So I went through with the damn thing. Ahh, shit, I gotta get there one way or another, and I thought about taking a bus anyway, so why not? Maybe Petra by Sunday night, as was my goal, wouldn't work out, but I'd make it over the border by hook or by misguided guide book.
I returned to my bosom buddy at the exchange bureau, who turned my shekels into a paid border tax and a bunch of Jordanian Dinars (henceforth known as JD). Her behavior epitomized the popular stereotype/description Israelis give of themselves. The sabra is a fruit with prickles on the outside, but with a juicy sweet center beneath the thorns. So are Israelis a bit blunt and unkind at first, but then upon second glance happy to help and more jovial and familiar about it. Not that we did anything crazy, she and I, but she was a little more pleasant about everything.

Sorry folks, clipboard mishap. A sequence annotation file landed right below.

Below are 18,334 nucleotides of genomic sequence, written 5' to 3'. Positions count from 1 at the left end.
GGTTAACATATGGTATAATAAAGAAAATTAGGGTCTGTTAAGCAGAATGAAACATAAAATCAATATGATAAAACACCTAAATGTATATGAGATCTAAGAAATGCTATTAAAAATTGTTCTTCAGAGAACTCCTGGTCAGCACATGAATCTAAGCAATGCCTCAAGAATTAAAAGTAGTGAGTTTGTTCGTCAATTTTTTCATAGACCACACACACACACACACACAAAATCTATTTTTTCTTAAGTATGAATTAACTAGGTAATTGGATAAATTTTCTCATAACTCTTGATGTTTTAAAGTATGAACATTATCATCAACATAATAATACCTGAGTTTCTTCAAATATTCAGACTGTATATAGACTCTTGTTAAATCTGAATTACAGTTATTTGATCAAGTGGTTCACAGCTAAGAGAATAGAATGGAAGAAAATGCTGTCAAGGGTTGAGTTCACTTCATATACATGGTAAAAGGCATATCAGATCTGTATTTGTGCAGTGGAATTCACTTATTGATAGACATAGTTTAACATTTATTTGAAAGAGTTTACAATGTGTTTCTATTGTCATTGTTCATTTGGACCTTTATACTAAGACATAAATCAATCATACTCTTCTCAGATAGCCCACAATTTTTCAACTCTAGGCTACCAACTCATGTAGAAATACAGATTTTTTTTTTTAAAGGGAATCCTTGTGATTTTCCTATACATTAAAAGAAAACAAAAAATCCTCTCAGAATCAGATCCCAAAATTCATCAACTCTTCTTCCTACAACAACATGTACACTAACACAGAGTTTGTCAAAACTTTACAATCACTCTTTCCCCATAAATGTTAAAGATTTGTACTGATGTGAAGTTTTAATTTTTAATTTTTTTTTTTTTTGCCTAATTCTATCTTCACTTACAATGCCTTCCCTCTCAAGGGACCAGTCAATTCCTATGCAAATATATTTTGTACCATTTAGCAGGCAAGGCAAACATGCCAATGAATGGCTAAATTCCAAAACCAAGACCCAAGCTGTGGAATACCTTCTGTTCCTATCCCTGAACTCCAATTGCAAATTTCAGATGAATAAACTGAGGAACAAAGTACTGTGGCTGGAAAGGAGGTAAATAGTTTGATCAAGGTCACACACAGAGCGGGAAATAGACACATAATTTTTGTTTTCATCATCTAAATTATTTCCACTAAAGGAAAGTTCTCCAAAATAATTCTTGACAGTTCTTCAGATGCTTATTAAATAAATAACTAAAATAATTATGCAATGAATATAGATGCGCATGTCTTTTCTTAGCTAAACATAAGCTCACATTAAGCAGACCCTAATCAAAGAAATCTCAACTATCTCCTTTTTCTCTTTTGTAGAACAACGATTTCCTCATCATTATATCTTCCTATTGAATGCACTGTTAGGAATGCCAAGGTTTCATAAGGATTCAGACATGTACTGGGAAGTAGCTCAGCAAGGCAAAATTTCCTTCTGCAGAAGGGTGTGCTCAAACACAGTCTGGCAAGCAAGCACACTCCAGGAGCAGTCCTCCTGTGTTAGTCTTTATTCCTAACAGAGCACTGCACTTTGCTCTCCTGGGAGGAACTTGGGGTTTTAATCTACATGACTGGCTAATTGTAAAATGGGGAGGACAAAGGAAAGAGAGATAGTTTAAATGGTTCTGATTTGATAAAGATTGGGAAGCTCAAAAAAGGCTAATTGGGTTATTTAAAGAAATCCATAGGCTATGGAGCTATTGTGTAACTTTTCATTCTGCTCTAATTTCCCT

After the JDs and the passport stamp, I was finally ready to cross. It was a little past 5:00 pm. Amman was about 100 KM away, and Petra another 200-300 KM beyond that. My goals adjusted on the fly.
To cross the border without your own car into Jordan, you must take a border crossing bus. For 4.5 shekels (roughly 150 cents) you drive 150 meters into Jordan. I fudged those figures a little to get to the cent/meter stat that rounds it all off. But still, it's another silly bureaucratic thing that is of no great consequence.
Except when the bus doesn't come for a half hour. And then when the bus does arrive, the driver gets out, tells you to wait via gesture, and then disappears for another half hour. Actually, it didn't bother me so much, but the older guy in a suit who showed up just after the driver vanished gradually became furious over the whole thing. He kept looking to me for support, but as I spoke minimal Hebrew and no Arabic, all I could do was mumble and nod. That's what I call good listening.